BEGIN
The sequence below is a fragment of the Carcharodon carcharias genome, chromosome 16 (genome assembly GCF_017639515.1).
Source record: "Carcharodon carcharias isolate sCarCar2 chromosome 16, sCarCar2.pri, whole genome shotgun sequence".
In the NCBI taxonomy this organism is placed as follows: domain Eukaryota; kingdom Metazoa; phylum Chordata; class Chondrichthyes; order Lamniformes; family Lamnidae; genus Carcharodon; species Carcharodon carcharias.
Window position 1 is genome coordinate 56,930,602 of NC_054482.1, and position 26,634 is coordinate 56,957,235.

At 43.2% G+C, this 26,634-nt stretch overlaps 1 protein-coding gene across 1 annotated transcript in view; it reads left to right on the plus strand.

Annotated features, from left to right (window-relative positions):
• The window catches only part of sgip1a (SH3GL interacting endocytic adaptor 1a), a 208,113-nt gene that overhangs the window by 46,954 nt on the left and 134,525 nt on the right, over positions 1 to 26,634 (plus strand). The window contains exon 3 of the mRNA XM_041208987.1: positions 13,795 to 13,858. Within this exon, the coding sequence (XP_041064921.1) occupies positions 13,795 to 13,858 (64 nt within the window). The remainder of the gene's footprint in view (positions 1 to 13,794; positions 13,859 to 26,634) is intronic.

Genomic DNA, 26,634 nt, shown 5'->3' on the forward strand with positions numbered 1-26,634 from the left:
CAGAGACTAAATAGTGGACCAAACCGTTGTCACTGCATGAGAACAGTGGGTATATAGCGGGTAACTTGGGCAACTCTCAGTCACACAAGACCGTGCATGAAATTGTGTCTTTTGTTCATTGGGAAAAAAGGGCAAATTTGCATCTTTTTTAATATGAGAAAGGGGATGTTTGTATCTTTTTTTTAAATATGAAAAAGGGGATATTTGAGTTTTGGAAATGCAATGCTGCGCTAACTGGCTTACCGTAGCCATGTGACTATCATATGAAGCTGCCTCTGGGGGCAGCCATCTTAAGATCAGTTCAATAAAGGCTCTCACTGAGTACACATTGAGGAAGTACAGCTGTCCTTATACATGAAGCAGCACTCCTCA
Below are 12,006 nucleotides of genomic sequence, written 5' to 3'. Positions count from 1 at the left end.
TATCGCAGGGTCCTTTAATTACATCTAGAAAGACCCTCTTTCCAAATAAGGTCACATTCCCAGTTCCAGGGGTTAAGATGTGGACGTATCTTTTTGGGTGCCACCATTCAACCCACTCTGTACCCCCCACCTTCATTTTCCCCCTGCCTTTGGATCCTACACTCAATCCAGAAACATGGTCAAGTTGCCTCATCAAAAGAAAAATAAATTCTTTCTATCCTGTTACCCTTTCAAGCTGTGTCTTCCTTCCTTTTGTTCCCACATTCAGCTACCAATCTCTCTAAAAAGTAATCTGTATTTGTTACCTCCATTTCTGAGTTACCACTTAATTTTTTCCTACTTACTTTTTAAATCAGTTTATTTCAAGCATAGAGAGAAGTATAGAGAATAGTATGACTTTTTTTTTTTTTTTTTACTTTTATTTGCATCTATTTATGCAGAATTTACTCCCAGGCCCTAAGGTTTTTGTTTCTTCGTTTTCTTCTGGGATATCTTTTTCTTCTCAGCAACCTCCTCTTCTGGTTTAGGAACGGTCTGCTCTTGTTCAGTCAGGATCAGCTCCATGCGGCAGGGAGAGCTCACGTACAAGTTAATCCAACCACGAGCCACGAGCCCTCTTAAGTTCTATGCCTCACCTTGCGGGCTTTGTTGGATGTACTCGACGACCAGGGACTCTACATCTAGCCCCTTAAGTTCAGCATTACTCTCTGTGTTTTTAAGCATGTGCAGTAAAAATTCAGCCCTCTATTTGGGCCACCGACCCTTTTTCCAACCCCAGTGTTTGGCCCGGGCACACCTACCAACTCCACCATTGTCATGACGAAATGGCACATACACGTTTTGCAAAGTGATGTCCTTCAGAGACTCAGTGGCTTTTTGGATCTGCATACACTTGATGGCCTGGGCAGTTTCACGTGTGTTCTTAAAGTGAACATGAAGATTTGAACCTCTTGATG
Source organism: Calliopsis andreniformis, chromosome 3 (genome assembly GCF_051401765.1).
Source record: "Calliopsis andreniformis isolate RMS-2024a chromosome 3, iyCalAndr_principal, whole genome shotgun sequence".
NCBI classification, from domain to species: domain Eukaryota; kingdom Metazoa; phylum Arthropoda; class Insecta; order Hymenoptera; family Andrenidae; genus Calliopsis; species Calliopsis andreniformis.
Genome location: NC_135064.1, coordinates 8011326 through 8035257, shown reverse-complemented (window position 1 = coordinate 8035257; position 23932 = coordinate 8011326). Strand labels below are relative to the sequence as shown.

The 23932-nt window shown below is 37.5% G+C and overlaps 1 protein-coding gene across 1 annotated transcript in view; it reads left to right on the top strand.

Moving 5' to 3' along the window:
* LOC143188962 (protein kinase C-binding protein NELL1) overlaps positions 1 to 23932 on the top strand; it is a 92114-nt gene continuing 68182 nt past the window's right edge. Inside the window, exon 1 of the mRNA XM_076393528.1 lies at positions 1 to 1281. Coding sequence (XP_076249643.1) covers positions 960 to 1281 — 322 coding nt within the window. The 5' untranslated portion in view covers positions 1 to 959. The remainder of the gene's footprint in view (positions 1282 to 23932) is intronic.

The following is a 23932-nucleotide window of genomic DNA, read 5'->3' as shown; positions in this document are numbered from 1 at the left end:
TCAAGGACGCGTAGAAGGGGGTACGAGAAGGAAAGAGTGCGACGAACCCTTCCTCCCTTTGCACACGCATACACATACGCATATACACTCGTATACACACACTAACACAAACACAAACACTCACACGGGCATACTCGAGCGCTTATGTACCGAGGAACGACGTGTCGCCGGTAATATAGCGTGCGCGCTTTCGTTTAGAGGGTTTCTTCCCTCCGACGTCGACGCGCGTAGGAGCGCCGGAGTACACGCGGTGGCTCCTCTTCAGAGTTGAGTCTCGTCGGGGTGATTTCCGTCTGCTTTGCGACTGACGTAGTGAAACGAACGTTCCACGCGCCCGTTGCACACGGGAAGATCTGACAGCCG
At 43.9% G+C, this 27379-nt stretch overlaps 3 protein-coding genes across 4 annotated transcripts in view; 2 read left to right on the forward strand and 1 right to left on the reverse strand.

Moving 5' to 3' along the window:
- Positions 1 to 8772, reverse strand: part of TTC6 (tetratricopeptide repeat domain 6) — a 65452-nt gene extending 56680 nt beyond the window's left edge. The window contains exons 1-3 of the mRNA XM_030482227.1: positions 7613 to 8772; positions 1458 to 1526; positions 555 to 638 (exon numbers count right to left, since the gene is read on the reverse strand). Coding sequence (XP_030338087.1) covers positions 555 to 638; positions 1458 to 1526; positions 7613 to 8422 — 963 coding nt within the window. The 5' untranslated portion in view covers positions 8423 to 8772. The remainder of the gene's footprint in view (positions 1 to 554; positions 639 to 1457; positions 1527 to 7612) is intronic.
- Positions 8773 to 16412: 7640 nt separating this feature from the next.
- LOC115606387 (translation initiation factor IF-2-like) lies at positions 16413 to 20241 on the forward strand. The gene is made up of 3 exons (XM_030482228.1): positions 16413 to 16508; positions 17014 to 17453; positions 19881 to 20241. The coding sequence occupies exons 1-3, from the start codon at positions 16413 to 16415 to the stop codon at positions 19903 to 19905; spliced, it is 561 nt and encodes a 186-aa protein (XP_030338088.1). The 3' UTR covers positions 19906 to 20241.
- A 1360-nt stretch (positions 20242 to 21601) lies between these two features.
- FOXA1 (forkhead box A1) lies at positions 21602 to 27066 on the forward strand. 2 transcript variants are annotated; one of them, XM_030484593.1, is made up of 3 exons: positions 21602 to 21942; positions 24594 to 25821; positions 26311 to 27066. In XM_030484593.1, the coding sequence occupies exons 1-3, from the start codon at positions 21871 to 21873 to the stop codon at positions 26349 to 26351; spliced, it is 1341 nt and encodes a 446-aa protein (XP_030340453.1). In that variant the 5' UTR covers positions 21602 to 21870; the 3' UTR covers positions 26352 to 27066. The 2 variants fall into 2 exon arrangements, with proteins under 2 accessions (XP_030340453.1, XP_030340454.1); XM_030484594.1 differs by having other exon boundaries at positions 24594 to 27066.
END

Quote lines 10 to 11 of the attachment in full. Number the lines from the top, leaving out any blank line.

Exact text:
Below are 12,006 nucleotides of genomic sequence, written 5' to 3'. Positions count from 1 at the left end.
TATCGCAGGGTCCTTTAATTACATCTAGAAAGACCCTCTTTCCAAATAAGGTCACATTCCCAGTTCCAGGGGTTAAGATGTGGACGTATCTTTTTGGGTGCCACCATTCAACCCACTCTGTACCCCCCACCTTCATTTTCCCCCTGCCTTTGGATCCTACACTCAATCCAGAAACATGGTCAAGTTGCCTCATCAAAAGAAAAATAAATTCTTTCTATCCTGTTACCCTTTCAAGCTGTGTCTTCCTTCCTTTTGTTCCCACATTCAGCTACCAATCTCTCTAAAAAGTAATCTGTATTTGTTACCTCCATTTCTGAGTTACCACTTAATTTTTTCCTACTTACTTTTTAAATCAGTTTATTTCAAGCATAGAGAGAAGTATAGAGAATAGTATGACTTTTTTTTTTTTTTTTTACTTTTATTTGCATCTATTTATGCAGAATTTACTCCCAGGCCCTAAGGTTTTTGTTTCTTCGTTTTCTTCTGGGATATCTTTTTCTTCTCAGCAACCTCCTCTTCTGGTTTAGGAACGGTCTGCTCTTGTTCAGTCAGGATCAGCTCCATGCGGCAGGGAGAGCTCACGTACAAGTTAATCCAACCACGAGCCACGAGCCCTCTTAAGTTCTATGCCTCACCTTGCGGGCTTTGTTGGATGTACTCGACGACCAGGGACTCTACATCTAGCCCCTTAAGTTCAGCATTACTCTCTGTGTTTTTAAGCATGTGCAGTAAAAATTCAGCCCTCTATTTGGGCCACCGACCCTTTTTCCAACCCCAGTGTTTGGCCCGGGCACACCTACCAACTCCACCATTGTCATGACGAAATGGCACATACACGTTTTGCAAAGTGATGTCCTTCAGAGACTCAGTGGCTTTTTGGATCTGCATACACTTGATGGCCTGGGCAGTTTCACGTGTGTTCTTAAAGTGAACATGAAGATTTGAACCTCTTGATG